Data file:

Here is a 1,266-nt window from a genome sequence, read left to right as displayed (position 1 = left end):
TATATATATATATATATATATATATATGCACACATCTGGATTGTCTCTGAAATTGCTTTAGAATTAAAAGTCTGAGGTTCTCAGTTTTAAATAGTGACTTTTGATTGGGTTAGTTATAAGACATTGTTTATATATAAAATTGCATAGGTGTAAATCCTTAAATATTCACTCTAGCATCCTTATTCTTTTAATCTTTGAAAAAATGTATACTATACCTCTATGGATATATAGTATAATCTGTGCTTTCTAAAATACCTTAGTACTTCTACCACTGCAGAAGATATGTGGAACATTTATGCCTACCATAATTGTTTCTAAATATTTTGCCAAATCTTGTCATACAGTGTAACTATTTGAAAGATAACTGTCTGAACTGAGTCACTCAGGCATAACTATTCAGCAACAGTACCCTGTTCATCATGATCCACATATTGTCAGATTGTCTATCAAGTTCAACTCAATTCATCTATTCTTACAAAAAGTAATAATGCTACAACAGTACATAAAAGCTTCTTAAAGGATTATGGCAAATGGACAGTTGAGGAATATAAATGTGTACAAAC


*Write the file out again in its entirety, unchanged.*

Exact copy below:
Here is a 1,266-nt window from a genome sequence, read left to right as displayed (position 1 = left end):
TATATATATATATATATATATATATATGCACACATCTGGATTGTCTCTGAAATTGCTTTAGAATTAAAAGTCTGAGGTTCTCAGTTTTAAATAGTGACTTTTGATTGGGTTAGTTATAAGACATTGTTTATATATAAAATTGCATAGGTGTAAATCCTTAAATATTCACTCTAGCATCCTTATTCTTTTAATCTTTGAAAAAATGTATACTATACCTCTATGGATATATAGTATAATCTGTGCTTTCTAAAATACCTTAGTACTTCTACCACTGCAGAAGATATGTGGAACATTTATGCCTACCATAATTGTTTCTAAATATTTTGCCAAATCTTGTCATACAGTGTAACTATTTGAAAGATAACTGTCTGAACTGAGTCACTCAGGCATAACTATTCAGCAACAGTACCCTGTTCATCATGATCCACATATTGTCAGATTGTCTATCAAGTTCAACTCAATTCATCTATTCTTACAAAAAGTAATAATGCTACAACAGTACATAAAAGCTTCTTAAAGGATTATGGCAAATGGACAGTTGAGGAATATAAATGTGTACAAAC